Millions of people along the East Coast are in for potentially dicey commutes as they return to work Monday after a weekend winter storm dropped record snowfall, interrupted holiday shopping and stranded travelers.
The Associated Press reports that the storm crept up the coast on Saturday and Sunday, walloping states from the mid-Atlantic to New England. The storms caused hundreds of delayed and canceled flights, widespread power outages and treacherous driving conditions. The weather was also blamed for several deaths in North Carolina and Virginia.
The New York City Transit agency said it anticipated a normal rush hour Monday morning as hundreds of subway employees worked overnight to finish cleaning platforms.
Even as workers return to the job Monday, their children in some cases have the day off.
The School District of Philadelphia and the Archdiocese of Philadelphia canceled classes for 195,000 public school and Roman Catholic school students to give the city another day to clear roads and sidewalks. Public schools in parts of Maryland, Virginia, New Jersey and New York also are closed today.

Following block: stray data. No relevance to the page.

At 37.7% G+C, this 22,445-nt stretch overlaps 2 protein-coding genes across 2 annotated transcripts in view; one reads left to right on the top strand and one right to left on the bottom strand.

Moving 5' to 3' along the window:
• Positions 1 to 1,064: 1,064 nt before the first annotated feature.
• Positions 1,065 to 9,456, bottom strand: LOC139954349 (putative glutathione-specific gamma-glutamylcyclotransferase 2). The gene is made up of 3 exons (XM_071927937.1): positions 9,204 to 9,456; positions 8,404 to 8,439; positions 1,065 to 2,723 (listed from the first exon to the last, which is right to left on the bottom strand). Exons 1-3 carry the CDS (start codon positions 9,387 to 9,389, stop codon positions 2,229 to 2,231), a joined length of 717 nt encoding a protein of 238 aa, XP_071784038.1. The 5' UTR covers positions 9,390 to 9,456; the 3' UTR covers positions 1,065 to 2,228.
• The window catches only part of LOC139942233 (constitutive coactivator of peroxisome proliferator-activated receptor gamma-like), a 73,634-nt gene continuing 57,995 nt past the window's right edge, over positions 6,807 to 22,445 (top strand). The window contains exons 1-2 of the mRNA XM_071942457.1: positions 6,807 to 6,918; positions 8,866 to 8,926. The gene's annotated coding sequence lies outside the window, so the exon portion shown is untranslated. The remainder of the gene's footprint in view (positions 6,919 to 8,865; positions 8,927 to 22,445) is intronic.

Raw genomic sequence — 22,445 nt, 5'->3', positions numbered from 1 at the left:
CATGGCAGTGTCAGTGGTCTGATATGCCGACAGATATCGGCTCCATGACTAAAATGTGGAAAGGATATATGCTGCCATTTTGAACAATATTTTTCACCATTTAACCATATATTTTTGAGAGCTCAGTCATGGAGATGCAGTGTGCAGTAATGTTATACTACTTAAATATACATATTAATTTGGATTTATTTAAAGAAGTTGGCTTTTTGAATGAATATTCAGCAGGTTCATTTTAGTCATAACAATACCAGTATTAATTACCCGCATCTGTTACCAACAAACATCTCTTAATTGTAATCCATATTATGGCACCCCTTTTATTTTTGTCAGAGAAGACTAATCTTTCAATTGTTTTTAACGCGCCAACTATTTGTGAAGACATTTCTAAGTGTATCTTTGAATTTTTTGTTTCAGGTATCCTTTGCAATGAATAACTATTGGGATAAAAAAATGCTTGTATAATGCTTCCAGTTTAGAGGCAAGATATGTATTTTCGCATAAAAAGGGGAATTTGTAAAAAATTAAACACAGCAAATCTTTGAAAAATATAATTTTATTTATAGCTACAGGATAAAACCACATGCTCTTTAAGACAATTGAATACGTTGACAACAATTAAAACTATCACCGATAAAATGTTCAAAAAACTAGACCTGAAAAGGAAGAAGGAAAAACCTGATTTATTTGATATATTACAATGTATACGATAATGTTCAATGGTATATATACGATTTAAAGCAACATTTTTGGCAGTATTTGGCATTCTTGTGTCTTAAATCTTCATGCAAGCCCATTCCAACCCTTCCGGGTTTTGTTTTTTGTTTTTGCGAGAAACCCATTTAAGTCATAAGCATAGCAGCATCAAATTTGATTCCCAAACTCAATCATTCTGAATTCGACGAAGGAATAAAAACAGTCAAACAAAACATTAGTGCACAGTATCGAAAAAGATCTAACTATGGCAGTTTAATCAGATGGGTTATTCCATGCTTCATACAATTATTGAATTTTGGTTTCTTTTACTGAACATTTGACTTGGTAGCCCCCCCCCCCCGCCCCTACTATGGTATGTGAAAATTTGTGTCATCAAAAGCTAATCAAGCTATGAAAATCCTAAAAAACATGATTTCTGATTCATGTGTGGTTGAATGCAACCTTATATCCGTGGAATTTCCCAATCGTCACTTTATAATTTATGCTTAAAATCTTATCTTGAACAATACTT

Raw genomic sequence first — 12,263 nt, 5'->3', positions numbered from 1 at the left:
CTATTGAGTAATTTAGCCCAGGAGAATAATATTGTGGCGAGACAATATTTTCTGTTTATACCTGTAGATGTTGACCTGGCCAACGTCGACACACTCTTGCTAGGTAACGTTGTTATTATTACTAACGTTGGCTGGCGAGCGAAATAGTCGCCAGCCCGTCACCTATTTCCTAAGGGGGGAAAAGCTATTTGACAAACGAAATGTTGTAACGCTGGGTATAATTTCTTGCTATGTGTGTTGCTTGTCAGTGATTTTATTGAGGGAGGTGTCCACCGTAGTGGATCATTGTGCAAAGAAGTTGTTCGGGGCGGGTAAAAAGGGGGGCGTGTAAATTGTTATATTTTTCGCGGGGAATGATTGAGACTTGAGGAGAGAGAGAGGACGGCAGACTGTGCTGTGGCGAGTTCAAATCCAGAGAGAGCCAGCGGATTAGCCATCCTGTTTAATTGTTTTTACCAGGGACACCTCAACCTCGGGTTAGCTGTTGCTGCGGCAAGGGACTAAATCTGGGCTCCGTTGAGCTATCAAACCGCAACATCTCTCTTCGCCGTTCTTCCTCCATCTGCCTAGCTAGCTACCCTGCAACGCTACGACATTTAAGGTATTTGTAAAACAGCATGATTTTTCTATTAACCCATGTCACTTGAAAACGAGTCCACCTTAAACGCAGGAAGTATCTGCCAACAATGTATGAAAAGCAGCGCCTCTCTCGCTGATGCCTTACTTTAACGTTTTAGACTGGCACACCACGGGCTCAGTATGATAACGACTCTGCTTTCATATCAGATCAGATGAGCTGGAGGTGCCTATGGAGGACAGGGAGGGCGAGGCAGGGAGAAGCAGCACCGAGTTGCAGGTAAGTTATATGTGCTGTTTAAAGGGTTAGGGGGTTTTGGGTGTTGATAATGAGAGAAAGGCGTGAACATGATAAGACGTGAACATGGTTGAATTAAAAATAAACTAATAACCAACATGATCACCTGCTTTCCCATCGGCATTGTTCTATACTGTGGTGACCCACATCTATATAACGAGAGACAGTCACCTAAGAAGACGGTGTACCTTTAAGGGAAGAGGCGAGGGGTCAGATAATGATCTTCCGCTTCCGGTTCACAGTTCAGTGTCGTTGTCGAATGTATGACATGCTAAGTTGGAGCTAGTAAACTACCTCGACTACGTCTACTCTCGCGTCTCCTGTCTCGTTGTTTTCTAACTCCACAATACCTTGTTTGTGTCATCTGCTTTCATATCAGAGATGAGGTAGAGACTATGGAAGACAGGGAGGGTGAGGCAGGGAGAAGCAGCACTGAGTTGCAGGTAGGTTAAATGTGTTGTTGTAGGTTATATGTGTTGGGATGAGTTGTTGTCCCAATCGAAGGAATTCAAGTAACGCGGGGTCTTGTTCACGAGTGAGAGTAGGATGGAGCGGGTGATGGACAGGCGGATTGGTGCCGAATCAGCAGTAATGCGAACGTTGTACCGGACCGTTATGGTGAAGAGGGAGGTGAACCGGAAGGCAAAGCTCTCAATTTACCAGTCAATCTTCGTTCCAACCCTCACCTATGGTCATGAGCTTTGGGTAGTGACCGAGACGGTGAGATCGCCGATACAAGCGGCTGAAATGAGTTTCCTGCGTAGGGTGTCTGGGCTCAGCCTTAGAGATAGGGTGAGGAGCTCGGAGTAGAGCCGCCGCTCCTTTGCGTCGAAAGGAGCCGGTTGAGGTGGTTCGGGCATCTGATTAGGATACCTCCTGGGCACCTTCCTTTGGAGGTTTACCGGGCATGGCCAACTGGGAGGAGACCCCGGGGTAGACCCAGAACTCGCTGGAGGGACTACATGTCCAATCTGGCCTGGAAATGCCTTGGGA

Meanwhile, airports in the Northeast that were jammed up this weekend are working their way back to normal operations. Two of the four runways at Dulles International Airport in Washington reopened Sunday. Reagan National reopened its main runway, which handles all commercial traffic.
By early Monday, the Federal Aviation Administration was reporting that all major airports on the East Coast had average flight delays of less than 15 minutes.
Still, three major airports in the New York City area are expecting an unusually busy holiday travel season as many who were stranded by the cancellation of 1,200 flights over the weekend try to make it to their destinations.
The backup wasn't limited to the air. Amtrak reported that some trains in the East would be canceled Monday because of the storm and that long-distance trains to the South and West faced substantial delays.
Power outages remain an issue. Nearly 200,000 people are without power in North Carolina, West Virginia and Virginia, and more than 500 people are in shelters.
The storm came on the last weekend before Christmas, and merchants feared they'd take a hit as the storm blew through, shutting people indoors. Crowds were unusually light Sunday morning at the Providence Place mall in downtown Providence, where Reuben Tillman III, a salesman at Champs Sports, said he had made only one sale in his first couple of hours at work.
"But I do have a theory: Everybody who's here has a SUV," he said. "This is happy truck day."